Morphine Can Increase Pain In Some Patients, But Why?
January 7, 2013

Study Reveals Why Morphine Can Increase Pain In Some Patients

redOrbit Staff & Wire Reports - Your Universe Online

While morphine is typically used by doctors to relieve pain, it can inexplicably have the opposite effect on some patients. Now, a team of researchers is close to pinpointing the biological causes of the phenomenon known as morphine-induced pain hypersensitivity.

Researchers from Université Laval in Quebec City, The Hospital for Sick Children (SickKids) in Toronto, and the Institut universitaire en santé mentale de Québec, as well as colleagues from Italy and the US, have identified "a molecular pathway by which morphine can increase pain," senior author Dr. Yves De Koninck, a professor at Université Laval, said Sunday in a statement.

The research, which has been published in the latest online edition of the journal Nature Neuroscience, could also lead to new ways to make the pain-relieving medication effective for a greater number of patients, De Koninck added.

Furthermore, it has also lead to the discovery that resistance to morphine and hypersensitivity to it are not caused by the same biological mechanisms, as had previously been believed.

"Pain experts have thought tolerance and hypersensitivity (or hyperalgesia) are simply different reflections of the same response, but we discovered that cellular and signaling processes for morphine tolerance are very different from those of morphine-induced pain," De Koninck said.

"We identified specialized cells — known as microglia — in the spinal cord as the culprit behind morphine-induced pain hypersensitivity. When morphine acts on certain receptors in microglia, it triggers the cascade of events that ultimately increase, rather than decrease, activity of the pain-transmitting nerve cells," added co-author Dr. Michael Salter, chief of Neurosciences & Mental Health at SickKids and a physiology professor at University of Toronto.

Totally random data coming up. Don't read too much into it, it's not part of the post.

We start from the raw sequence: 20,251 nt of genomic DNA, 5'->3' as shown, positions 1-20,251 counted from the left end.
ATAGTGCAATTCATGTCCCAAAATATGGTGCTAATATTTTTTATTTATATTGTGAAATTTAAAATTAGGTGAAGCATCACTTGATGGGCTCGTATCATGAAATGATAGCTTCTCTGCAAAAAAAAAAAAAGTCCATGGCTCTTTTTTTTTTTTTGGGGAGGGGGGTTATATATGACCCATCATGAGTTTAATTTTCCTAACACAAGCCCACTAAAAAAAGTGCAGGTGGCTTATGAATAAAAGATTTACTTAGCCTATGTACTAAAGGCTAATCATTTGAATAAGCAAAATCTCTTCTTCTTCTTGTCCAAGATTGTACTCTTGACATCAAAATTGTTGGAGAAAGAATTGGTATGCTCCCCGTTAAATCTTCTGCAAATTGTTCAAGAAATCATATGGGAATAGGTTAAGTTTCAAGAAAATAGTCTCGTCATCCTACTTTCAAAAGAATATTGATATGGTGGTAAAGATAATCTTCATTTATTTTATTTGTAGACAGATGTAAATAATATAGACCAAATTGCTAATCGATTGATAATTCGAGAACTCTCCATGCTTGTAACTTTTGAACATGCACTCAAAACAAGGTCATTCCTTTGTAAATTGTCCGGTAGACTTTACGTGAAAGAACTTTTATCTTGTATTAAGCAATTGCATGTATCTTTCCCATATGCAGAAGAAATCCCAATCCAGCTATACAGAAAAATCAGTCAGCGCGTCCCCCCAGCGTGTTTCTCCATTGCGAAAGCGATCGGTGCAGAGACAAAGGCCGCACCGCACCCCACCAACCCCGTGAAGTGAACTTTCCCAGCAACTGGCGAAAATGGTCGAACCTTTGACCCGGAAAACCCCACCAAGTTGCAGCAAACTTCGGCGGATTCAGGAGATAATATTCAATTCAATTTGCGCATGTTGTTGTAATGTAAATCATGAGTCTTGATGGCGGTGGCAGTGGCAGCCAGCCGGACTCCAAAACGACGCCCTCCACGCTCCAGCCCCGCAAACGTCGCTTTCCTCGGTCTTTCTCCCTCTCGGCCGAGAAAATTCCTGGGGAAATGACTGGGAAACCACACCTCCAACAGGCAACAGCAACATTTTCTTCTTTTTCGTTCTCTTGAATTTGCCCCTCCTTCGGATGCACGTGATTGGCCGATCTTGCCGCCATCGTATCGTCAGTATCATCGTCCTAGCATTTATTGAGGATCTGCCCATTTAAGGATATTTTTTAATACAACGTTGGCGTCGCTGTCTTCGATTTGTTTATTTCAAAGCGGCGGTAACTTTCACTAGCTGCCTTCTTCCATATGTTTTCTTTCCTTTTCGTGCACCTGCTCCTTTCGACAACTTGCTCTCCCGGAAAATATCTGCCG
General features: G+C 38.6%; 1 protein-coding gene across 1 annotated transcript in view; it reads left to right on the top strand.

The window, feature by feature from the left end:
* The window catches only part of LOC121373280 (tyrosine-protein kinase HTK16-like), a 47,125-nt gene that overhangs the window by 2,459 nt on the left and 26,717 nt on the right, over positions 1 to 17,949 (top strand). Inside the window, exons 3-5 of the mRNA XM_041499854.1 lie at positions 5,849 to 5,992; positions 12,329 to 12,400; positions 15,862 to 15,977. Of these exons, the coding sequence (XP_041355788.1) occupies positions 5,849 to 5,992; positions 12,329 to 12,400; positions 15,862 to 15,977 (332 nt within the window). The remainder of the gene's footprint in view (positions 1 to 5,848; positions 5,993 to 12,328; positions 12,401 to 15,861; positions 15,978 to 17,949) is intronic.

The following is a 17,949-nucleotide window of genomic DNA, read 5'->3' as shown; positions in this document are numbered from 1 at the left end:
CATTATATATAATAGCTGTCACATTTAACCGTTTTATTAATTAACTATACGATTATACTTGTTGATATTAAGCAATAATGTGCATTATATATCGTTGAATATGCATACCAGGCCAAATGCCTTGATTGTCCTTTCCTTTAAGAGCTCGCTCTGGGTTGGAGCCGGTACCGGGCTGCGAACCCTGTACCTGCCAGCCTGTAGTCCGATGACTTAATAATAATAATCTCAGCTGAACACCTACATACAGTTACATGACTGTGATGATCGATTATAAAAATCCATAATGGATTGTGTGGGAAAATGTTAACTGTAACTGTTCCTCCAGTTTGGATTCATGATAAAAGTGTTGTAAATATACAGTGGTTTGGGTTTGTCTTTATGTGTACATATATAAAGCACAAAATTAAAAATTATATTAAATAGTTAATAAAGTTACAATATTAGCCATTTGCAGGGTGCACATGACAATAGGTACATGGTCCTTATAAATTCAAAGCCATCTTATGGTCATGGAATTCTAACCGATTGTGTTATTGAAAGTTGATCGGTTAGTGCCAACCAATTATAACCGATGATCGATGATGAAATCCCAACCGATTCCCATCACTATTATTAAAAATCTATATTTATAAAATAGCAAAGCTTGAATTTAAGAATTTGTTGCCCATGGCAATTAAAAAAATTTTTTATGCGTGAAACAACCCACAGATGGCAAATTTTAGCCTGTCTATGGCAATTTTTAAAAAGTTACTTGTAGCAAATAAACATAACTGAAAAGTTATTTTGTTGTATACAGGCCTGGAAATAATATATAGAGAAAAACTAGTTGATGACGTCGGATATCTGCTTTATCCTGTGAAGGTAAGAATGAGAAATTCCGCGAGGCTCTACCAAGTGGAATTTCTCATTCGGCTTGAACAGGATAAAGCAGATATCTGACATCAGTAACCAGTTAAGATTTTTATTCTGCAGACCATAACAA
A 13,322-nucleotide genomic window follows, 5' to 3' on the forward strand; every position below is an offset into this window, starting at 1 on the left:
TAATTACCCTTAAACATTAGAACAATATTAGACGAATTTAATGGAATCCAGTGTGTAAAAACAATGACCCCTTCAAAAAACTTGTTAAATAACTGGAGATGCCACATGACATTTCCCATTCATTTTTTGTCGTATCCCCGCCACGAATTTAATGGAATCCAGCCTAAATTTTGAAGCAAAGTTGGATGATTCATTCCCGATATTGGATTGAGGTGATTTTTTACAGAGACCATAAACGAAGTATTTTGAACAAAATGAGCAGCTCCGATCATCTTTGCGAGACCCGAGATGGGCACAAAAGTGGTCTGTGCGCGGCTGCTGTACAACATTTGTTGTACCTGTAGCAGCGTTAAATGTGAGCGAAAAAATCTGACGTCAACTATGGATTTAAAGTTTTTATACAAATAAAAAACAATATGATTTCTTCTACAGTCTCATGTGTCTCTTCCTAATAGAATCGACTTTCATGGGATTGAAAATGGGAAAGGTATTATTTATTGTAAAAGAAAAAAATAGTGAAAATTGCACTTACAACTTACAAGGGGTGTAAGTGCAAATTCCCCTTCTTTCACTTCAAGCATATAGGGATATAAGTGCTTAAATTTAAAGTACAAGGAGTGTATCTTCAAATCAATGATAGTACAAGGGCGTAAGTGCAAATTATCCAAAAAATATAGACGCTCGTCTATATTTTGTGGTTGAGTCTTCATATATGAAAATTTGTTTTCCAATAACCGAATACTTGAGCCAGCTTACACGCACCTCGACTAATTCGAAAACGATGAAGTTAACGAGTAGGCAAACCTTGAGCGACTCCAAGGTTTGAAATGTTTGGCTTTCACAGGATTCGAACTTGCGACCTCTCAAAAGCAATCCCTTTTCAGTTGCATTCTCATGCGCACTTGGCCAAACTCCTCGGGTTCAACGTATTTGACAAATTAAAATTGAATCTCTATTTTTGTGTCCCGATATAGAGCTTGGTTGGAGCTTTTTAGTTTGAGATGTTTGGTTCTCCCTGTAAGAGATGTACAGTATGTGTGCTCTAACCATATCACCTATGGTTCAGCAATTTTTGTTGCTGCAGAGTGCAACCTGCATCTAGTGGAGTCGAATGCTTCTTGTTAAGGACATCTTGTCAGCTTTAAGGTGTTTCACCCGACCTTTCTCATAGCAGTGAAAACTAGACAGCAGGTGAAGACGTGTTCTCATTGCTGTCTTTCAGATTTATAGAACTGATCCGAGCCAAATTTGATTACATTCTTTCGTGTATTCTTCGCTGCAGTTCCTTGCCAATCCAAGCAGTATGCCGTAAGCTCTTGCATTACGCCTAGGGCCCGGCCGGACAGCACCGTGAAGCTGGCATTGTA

The molecule responsible for the side effect, according to De Koninck, Salter, and their colleagues, is KCC2, a protein which regulates the transportation of chloride ions and oversees sensory signals sent to the brain.

Taking morphine inhibits KCC2's activity, altering a person's perception of pain -- a phenomenon which could be prevented if scientists can devise a way to restore the protein to normal levels of activity. Thus, researchers at Université Laval, are currently testing new molecules that are "capable of preserving KCC2 functions and thus preventing hyperalgesia," the institution said.

"Our discovery could have a major impact on individuals with various types of intractable pain, such as that associated with cancer or nerve damage, who have stopped morphine or other opiate medications because of pain hypersensitivity," Salter added. "Too often, patients with chronic pain feel abandoned and stigmatized. Among the many burdens on individuals and their families, chronic pain is linked to increased risk of suicide."